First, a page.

{4} We may only reverse the PRC's order if we determine that it is "(1) arbitrary, capricious or an abuse of discretion; (2) not supported by substantial evidence in the record; or (3) otherwise not in accordance with law." Section 65-2A-35(C). "[W]e apply a de novo standard of review to the PRC's rulings regarding statutory construction." Albuquerque Bernalillo Cty. Water Util. Auth. v. N.M. Pub. Regulation Comm'n, 2010-NMSC-013, ¶ 50, 148 N.M. 21, 229 P.3d 494. "With respect to questions of fact, we look to the whole record to determine whether substantial evidence supports the [PRC's] decision." N.M. Indus. Energy Consumers v. N.M. Pub. Regulation Comm'n, 2007-NMSC-053, ¶ 24, 142 N.M. 533, 168 P.3d 105. Although we view the evidence in the light most favorable to the PRC's decision, we uphold the decision only if it is supported by substantial evidence. Id. "Substantial evidence on the record as a whole is evidence demonstrating the reasonableness of an agency's decision, and we neither reweigh the evidence nor replace the fact finder's conclusions with our own." Albuquerque Bernalillo Cty. Water Util. Auth., 2010-NMSC-013, ¶ 24 (internal quotation marks and citation omitted).

         2. The PRC did not err by granting operating authority to AMR for non- emergency service without considering the need for such service

         {5} Living Cross contends that the PRC should not have granted AMR the authority to provide non-emergency ambulance service because AMR did not introduce evidence supporting the need for such service, a showing which Living Cross claims is required by the Motor Carrier Act. Under the Motor Carrier Act, an applicant seeking authority to provide ambulance service has "the burden of proving that the ambulance service that currently exists in the territory sought in the application is inadequate and that the proposed service is directly responsive to a public need and demand for the service proposed." Section 65-2A-13(C)(1). The PRC shall not grant an application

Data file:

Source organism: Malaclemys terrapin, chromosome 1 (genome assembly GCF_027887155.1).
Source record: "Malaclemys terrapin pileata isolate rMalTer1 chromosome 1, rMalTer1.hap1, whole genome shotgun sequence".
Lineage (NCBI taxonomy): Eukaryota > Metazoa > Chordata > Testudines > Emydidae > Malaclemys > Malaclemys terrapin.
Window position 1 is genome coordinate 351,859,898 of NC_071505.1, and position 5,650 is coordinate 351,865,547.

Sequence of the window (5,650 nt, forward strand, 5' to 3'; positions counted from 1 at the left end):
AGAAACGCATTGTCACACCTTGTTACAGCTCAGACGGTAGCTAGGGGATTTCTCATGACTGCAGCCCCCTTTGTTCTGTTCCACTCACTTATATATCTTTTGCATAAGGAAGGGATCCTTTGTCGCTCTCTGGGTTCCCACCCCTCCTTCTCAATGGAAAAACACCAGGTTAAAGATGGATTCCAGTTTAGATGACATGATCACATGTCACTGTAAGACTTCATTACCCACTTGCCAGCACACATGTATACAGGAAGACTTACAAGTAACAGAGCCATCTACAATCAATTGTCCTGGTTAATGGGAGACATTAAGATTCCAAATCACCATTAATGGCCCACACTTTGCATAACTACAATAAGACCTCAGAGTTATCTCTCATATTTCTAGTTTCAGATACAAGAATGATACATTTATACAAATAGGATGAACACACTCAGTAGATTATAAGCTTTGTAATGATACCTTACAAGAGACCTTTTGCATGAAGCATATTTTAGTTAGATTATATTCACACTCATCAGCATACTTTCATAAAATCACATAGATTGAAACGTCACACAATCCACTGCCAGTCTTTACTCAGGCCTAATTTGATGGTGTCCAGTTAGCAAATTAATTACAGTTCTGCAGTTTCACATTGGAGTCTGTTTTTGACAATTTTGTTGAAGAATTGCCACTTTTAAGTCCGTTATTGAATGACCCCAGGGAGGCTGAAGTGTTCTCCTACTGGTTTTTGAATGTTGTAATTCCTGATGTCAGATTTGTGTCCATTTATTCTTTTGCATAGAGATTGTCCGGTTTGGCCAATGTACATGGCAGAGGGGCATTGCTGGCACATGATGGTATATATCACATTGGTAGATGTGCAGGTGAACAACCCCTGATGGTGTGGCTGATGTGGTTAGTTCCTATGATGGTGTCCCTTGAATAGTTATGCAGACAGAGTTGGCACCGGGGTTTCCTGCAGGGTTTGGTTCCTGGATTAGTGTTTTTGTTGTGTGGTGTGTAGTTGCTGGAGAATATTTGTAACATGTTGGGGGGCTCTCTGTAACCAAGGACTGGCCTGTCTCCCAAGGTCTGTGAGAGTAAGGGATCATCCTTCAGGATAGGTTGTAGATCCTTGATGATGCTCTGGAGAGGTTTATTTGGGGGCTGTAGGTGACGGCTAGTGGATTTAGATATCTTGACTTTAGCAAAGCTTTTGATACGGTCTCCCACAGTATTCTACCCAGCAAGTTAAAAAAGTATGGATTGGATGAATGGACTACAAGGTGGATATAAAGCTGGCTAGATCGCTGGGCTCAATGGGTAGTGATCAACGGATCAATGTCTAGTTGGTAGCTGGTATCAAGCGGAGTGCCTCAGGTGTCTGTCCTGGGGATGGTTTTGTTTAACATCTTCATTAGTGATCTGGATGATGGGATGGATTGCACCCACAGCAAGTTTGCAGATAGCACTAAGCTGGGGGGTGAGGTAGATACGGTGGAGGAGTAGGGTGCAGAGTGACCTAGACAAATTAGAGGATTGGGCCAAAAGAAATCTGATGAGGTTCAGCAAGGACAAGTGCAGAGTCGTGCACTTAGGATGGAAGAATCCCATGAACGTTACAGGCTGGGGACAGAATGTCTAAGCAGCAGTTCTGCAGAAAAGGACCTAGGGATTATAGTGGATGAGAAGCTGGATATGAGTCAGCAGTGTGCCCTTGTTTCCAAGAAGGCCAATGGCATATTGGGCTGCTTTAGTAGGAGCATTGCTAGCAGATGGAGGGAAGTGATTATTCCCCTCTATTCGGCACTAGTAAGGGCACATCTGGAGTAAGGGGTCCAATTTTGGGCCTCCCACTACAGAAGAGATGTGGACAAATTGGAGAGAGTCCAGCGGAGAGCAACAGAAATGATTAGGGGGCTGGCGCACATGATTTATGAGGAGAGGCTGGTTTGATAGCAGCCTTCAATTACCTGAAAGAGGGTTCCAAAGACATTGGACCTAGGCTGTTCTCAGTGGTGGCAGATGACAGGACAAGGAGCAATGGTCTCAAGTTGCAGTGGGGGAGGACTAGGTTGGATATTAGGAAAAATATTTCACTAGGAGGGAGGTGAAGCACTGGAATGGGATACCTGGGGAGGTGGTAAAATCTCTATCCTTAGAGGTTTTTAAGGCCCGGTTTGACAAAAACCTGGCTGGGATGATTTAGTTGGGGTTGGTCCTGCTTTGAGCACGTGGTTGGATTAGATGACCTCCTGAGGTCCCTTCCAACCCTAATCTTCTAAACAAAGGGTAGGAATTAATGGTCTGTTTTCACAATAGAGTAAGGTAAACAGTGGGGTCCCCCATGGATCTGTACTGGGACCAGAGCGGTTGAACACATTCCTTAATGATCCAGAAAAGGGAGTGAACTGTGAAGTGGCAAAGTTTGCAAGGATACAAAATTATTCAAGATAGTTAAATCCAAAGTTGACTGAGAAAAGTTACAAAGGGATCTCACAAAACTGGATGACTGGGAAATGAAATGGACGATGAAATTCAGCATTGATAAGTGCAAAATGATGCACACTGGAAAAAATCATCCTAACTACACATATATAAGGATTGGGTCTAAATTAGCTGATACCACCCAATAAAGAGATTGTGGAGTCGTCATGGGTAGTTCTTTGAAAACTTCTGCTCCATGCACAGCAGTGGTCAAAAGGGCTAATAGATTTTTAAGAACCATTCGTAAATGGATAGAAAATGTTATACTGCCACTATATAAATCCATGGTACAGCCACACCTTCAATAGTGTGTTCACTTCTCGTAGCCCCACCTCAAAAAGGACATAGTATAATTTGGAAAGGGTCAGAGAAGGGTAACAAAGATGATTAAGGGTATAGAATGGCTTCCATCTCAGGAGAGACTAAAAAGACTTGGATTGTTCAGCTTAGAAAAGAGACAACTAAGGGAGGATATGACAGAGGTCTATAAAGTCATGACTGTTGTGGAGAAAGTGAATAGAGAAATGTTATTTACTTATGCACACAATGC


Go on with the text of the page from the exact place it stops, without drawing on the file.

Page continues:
for a certificate or permit for ambulance service, or for amendment, lease or transfer of such a certificate or permit, if it finds after hearing that the existing ambulance service is provided on a reasonably continuous and adequate basis in the territory in which the new service is sought or that the holder of the certificate or lessee providing the existing ambulance service in such territory is willing and able to provide, and does subsequently provide, reasonably continuous and adequate service within such territory, as specified by commission order.

         Section 65-2A-13(D)(1). "[A]mbulance service" is "the intrastate transportation of sick or injured persons in an ambulance meeting the standards established by the [PRC]." Section 65-2A-3(B). The Motor Carrier Act does not make any distinction between emergency and non-emergency services.

         {6} Despite the plain language of the Motor Carrier Act, Living Cross contends that the PRC has in the past granted authority only for non-emergency ambulance service, and therefore there is precedent for the practice. Living Cross is correct that the PRC previously granted an applicant under severe financial stress permission to provide only non-emergency ambulance service. See Bernalillo Cty. Health Care Corp. v. N.M. Pub. Regulation Comm'n, 2014-NMSC-008, ¶ 5, 319 P.3d 1284. Although we vacated the PRC's order because it was arbitrary and capricious, we found substantial evidence to support the PRC's determination in that case that there was a public need for additional non-emergency ambulance services only. Id. ¶¶ 27-28.

         {7} However, our approval of the PRC's exercise of its discretion in one case involving financial hardship does not require the PRC to reach an identical result in all such cases. In this case, AMR applied for a certificate to provide ambulance services. The question was whether AMR met its burden of proving that the ambulance service provided by Living Cross is inadequate and that AMR's proposed service is directly responsive to a public need and demand. Section 65-2A-13(C)(1) & (D)(1). The hearing examiner found that "[N]o party presented evidence indicating that there [was] not a need for non-emergency service or that the certificate should be narrowed for any other reason to emergency service, " and therefore recommended that the PRC issue a certificate to AMR for "ambulance service." By contrast, in Bernalillo County Health Care, the applicants provided 39 affidavits and other testimony to specifically support the need for non-emergency services. 2014-NMSC-008, ΒΆ 27. Because there was no specific showing in this case that it was necessary to conduct distinct analyses of emergency and ...